Trump Receives 'Very Positive' Kim Letter Seeking 2nd Meeting
U.S. President Donald Trump has received a "very positive" letter from North Korean leader Kim Jong Un seeking a follow-up meeting after their historic summit in Singapore, the White House said.
"It was a very warm, very positive letter," White House spokeswoman Sarah Sanders said, adding that the message showed Pyongyang's "continued commitment to focus on denuclearization" on the Korean Peninsula.
"The primary purpose of the letter was to schedule another meeting with the president, which we are open to and are already in the process of coordinating," she said Monday at the first White House press briefing in nearly three weeks.
Sanders added that the letter was "further evidence of progress" in Washington's relationship with Pyongyang.
Trump and Kim held a historic summit in Singapore in June that raised prospects of a breakthrough on curtailing North Korea's nuclear program.
South Korea's dovish President Moon Jae-in, who brokered the June meeting, vowed to continue playing the role of a mediator to facilitate dialogue between Trump and Kim.
"The complete denuclearisation of the Korean peninsula is an issue that should fundamentally be resolved between the U.S. and North Korea through negotiation," Moon told a cabinet meeting on Tuesday.
- 'Bold decision' -
"A big vision and a bold decision between the leaders of North Korea and the U.S. are needed again in order to advance to a higher level in discarding Pyongyang's existing nuclear weapons," he added.
Moon will fly to Pyongyang next week for his third meeting with Kim this year.
Despite follow-on negotiations on denuclearizing the peninsula hitting a snag leading to Secretary of State Mike Pompeo canceling a planned trip to the North late last month, the new letter showed signs that the discussions remain alive after weeks of apparent deadlock.
"We think it's important and we're glad that we're making progress," Sanders said, adding that Trump deserves the "credit" for bringing the two parties to the table.
"At the end of the day, ultimately, it's always going to be best when you can have the two leaders sit down," she added.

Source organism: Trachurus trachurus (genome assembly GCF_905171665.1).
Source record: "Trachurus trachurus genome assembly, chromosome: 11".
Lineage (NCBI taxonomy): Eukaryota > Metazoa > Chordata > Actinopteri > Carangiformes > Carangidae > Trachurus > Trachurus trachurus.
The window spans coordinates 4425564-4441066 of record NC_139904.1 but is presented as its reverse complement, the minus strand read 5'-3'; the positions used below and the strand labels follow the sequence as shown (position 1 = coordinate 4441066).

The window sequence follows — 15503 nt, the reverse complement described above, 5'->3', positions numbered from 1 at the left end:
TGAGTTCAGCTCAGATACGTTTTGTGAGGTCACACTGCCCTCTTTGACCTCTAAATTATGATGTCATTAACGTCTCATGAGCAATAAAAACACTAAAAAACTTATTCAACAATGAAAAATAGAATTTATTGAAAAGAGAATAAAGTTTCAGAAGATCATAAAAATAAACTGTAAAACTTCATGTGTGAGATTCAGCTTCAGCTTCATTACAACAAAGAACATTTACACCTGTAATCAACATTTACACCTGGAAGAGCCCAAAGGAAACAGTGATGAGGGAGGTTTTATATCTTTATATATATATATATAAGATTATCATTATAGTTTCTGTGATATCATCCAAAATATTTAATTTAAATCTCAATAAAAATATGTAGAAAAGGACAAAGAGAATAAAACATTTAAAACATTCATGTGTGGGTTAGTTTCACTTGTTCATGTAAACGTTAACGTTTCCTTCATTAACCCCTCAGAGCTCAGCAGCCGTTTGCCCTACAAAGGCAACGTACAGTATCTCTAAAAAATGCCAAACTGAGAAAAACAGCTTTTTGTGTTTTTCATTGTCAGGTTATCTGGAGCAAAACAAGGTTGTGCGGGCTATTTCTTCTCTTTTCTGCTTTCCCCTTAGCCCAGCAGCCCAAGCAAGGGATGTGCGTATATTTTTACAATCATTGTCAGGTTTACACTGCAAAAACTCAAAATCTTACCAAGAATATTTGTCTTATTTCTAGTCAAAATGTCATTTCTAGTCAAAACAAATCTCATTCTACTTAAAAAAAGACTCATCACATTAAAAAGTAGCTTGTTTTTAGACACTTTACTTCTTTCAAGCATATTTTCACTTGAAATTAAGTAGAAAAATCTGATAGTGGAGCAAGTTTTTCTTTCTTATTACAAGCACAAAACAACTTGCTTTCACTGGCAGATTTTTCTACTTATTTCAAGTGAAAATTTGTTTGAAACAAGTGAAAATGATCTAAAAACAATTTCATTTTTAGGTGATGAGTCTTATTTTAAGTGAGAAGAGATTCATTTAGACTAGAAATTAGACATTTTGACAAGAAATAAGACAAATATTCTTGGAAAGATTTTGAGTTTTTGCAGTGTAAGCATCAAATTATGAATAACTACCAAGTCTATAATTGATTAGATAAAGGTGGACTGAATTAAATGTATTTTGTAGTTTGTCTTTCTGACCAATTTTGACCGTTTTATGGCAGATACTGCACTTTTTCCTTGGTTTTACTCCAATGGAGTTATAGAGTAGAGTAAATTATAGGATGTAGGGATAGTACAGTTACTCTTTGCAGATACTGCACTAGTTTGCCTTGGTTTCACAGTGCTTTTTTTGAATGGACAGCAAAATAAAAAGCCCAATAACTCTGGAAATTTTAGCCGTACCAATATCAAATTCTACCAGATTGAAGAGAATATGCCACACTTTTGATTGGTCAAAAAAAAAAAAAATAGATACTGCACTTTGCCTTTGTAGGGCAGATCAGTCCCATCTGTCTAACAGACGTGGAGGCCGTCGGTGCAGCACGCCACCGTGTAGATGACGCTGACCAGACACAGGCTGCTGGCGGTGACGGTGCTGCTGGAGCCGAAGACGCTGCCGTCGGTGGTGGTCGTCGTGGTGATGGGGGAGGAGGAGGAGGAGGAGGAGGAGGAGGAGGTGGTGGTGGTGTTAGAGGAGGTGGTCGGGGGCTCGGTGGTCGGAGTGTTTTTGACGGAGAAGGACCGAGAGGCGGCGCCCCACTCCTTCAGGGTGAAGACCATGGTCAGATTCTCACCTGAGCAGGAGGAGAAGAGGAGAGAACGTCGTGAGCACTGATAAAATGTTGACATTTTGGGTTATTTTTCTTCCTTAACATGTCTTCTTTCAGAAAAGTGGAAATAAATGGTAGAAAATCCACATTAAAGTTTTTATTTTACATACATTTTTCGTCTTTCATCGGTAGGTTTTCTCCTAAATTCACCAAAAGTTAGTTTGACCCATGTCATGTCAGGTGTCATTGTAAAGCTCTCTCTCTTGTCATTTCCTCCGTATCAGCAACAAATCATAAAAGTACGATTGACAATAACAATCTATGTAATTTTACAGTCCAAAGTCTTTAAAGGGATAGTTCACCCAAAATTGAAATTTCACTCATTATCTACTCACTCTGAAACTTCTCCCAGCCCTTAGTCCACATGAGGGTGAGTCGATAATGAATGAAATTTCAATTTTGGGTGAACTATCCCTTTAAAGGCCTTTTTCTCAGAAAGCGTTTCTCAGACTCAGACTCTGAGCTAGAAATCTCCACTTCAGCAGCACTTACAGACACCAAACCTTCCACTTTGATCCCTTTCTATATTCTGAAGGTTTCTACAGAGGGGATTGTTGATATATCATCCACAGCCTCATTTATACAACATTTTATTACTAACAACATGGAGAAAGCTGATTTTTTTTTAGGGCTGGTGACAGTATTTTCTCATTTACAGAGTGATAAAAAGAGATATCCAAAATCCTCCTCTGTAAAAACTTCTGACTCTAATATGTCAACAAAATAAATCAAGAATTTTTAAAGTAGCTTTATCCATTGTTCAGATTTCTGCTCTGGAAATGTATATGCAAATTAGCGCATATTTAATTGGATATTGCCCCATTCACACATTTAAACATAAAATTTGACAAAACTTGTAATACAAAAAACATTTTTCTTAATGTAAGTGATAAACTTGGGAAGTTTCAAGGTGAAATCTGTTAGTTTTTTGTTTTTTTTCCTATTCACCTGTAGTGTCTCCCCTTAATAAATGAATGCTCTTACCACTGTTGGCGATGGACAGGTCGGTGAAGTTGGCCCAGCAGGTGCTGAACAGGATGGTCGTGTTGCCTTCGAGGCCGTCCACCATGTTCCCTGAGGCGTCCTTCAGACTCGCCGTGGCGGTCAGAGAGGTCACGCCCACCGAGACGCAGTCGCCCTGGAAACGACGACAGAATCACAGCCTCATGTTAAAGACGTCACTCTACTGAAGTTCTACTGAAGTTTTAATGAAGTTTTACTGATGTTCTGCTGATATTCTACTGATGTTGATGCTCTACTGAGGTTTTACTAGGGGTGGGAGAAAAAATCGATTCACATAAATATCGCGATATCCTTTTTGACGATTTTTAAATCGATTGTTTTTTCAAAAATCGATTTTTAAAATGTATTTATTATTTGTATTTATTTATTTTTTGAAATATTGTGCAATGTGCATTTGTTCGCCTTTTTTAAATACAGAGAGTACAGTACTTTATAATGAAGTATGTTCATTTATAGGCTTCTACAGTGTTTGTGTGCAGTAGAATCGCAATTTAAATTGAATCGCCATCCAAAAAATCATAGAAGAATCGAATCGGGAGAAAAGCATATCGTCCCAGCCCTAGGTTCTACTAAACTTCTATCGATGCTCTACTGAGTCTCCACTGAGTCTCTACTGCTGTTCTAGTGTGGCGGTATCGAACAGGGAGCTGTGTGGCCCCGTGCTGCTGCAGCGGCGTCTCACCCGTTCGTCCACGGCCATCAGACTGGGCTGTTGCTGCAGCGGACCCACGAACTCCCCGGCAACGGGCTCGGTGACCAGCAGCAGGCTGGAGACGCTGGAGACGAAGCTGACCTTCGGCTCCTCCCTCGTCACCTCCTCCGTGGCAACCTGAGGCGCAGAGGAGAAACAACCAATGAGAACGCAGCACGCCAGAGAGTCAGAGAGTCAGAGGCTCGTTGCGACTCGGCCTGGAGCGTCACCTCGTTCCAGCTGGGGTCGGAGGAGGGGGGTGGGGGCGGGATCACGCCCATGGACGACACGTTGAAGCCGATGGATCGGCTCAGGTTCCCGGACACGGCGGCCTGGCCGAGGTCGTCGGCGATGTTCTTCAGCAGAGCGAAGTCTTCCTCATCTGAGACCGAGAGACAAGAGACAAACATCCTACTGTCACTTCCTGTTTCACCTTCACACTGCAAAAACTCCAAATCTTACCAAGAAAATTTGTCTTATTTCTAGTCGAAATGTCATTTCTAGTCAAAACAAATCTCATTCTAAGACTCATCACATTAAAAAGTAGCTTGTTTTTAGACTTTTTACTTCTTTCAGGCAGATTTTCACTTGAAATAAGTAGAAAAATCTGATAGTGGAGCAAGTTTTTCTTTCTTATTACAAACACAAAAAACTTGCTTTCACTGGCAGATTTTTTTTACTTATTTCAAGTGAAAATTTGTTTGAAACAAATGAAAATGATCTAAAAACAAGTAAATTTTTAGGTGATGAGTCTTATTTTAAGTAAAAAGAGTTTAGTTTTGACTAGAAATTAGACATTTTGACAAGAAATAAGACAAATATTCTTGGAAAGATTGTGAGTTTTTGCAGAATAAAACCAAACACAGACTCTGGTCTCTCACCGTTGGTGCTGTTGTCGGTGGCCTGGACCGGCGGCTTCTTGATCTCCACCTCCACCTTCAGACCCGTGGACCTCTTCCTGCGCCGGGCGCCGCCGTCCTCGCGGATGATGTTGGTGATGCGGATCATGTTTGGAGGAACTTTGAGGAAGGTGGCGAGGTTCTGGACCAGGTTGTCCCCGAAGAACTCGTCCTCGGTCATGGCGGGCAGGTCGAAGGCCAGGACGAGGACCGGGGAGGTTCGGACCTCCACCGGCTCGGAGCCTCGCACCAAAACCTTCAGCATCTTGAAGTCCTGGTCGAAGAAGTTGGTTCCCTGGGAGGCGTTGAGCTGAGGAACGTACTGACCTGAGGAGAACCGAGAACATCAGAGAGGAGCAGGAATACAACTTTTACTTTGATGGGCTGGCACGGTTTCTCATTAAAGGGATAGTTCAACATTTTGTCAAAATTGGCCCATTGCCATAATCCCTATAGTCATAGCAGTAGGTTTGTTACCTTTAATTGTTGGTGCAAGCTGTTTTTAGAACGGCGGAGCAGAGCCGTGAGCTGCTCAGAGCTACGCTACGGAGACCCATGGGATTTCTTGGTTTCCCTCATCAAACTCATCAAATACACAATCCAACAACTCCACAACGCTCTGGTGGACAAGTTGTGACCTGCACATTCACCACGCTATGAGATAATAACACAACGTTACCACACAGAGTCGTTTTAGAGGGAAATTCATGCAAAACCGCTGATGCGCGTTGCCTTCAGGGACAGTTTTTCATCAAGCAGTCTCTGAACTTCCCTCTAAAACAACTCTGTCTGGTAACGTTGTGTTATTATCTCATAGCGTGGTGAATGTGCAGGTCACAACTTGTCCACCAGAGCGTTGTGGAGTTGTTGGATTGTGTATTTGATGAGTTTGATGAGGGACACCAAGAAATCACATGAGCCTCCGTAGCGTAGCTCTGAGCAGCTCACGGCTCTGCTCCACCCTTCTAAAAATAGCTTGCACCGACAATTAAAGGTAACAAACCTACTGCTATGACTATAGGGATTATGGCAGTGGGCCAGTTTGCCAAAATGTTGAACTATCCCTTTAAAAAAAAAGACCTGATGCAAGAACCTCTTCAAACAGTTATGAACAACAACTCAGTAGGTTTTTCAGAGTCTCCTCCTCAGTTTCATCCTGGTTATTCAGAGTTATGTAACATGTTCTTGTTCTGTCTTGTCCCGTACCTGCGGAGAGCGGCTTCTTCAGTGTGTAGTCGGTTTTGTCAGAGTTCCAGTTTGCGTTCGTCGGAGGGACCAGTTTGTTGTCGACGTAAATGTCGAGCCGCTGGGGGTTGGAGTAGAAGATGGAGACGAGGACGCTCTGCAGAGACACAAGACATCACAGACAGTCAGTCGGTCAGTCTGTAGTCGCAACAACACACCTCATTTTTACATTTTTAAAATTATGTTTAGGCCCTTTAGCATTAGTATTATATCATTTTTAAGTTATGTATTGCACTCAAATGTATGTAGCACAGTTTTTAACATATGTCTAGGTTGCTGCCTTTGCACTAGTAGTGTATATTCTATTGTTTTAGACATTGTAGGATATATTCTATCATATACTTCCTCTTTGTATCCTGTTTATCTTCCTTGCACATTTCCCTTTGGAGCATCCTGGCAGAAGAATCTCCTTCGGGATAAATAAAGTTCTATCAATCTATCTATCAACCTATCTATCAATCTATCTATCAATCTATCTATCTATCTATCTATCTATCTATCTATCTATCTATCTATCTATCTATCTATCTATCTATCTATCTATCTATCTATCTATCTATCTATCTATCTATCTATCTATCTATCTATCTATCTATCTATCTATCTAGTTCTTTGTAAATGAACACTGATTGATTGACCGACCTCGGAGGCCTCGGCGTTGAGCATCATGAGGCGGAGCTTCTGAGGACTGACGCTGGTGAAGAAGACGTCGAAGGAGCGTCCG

The White House has pointed to a series of accomplishments in recent months, including a release of US hostages, the repatriation of war remains believed to be of U.S. service members and a pause in North Korea's missile and nuclear tests, to suggest progress between the foes.
Stephen Biegun, the new U.S. special envoy for North Korea, stressed the importance of maintaining the momentum of dialogue with Pyongyang and said the back-to-back summits created "a tremendous opportunity."
In a meeting with his South Korean counterpart Lee Do-hoon in Seoul, Biegun called the current diplomatic process the beginning, adding: "So what we need to do is to finish the job."
And on Sunday, North Korea refrained from displaying its intercontinental missiles -- long a bone of contention in its nuclear tensions with Washington -- in a massive parade through Pyongyang celebrating the country's 70th birthday.
- 'Still waiting' -
The latest parade "for once was not about their nuclear arsenal," Sanders said.
Trump thanked Kim for the gesture, saying on Twitter: "This is a big and very positive statement from North Korea."
Sanders was asked whether the next Trump-Kim meeting would take place in Washington, but she demurred, saying, "we'll let you know when we have further details."
The letter's arrival was confirmed as Trump's top security advisor said the White House was looking to North Korea for next steps.
"We're still waiting for them. The possibility of another meeting between the two presidents obviously exists," said National Security Advisor John Bolton.
"But President Trump can't make the North Koreans walk through the door he's holding open. They are the ones that have to take the steps to denuclearize. And that's what we are waiting for."
Bolton said in a speech to the Federalist Society that during the Singapore meeting with Trump in June, Kim committed to getting rid of his nuclear weapons, and later agreed with South Korean President Moon Jae-in that it could be done in one year.
After his speech, Bolton told reporters "it's entirely possible" for the two leaders to meet by year's end.